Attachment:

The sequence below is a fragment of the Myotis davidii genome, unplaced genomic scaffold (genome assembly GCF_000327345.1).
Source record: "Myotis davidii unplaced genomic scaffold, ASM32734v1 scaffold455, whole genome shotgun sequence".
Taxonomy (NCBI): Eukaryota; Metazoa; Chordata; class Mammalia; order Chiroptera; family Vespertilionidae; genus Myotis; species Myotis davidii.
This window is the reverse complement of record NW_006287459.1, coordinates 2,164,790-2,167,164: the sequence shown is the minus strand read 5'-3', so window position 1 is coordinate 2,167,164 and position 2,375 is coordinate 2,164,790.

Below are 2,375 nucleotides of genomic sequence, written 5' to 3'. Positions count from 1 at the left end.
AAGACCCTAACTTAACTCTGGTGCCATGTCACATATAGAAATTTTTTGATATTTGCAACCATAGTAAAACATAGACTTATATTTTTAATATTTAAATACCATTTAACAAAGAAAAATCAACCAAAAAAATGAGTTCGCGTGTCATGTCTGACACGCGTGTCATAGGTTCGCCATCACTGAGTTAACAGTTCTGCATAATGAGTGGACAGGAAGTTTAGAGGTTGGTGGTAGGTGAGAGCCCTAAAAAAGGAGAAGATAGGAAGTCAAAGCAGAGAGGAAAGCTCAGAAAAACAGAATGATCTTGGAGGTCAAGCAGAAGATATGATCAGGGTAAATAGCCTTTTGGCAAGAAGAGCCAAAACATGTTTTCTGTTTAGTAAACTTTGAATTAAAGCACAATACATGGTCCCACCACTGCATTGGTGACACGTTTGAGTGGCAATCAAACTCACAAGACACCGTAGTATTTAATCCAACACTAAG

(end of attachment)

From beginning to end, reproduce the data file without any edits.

The sequence below is a fragment of the Myotis davidii genome, unplaced genomic scaffold (genome assembly GCF_000327345.1).
Source record: "Myotis davidii unplaced genomic scaffold, ASM32734v1 scaffold455, whole genome shotgun sequence".
Taxonomy (NCBI): Eukaryota; Metazoa; Chordata; class Mammalia; order Chiroptera; family Vespertilionidae; genus Myotis; species Myotis davidii.
This window is the reverse complement of record NW_006287459.1, coordinates 2,164,790-2,167,164: the sequence shown is the minus strand read 5'-3', so window position 1 is coordinate 2,167,164 and position 2,375 is coordinate 2,164,790.

Below are 2,375 nucleotides of genomic sequence, written 5' to 3'. Positions count from 1 at the left end.
AAGACCCTAACTTAACTCTGGTGCCATGTCACATATAGAAATTTTTTGATATTTGCAACCATAGTAAAACATAGACTTATATTTTTAATATTTAAATACCATTTAACAAAGAAAAATCAACCAAAAAAATGAGTTCGCGTGTCATGTCTGACACGCGTGTCATAGGTTCGCCATCACTGAGTTAACAGTTCTGCATAATGAGTGGACAGGAAGTTTAGAGGTTGGTGGTAGGTGAGAGCCCTAAAAAAGGAGAAGATAGGAAGTCAAAGCAGAGAGGAAAGCTCAGAAAAACAGAATGATCTTGGAGGTCAAGCAGAAGATATGATCAGGGTAAATAGCCTTTTGGCAAGAAGAGCCAAAACATGTTTTCTGTTTAGTAAACTTTGAATTAAAGCACAATACATGGTCCCACCACTGCATTGGTGACACGTTTGAGTGGCAATCAAACTCACAAGACACCGTAGTATTTAATCCAACACTAAG